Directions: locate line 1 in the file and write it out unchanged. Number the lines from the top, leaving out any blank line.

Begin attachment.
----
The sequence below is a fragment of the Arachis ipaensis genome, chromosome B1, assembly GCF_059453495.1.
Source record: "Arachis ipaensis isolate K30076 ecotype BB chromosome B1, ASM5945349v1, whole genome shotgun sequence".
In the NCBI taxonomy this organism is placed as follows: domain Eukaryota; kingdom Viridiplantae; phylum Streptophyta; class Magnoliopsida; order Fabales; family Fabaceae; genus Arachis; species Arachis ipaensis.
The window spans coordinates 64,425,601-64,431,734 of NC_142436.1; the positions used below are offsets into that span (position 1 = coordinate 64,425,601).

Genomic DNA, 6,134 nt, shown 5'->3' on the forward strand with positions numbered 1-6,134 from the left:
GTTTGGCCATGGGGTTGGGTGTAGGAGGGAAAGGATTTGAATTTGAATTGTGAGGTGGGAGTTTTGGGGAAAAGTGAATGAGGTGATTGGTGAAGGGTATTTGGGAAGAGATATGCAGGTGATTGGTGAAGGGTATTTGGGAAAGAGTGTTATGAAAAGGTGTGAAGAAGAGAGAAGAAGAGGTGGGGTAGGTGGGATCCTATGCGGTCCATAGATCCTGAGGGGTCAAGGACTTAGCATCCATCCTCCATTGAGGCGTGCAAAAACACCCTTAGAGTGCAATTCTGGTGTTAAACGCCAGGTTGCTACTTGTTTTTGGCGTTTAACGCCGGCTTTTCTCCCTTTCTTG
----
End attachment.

The sequence below is a fragment of the Arachis ipaensis genome, chromosome B1, assembly GCF_059453495.1.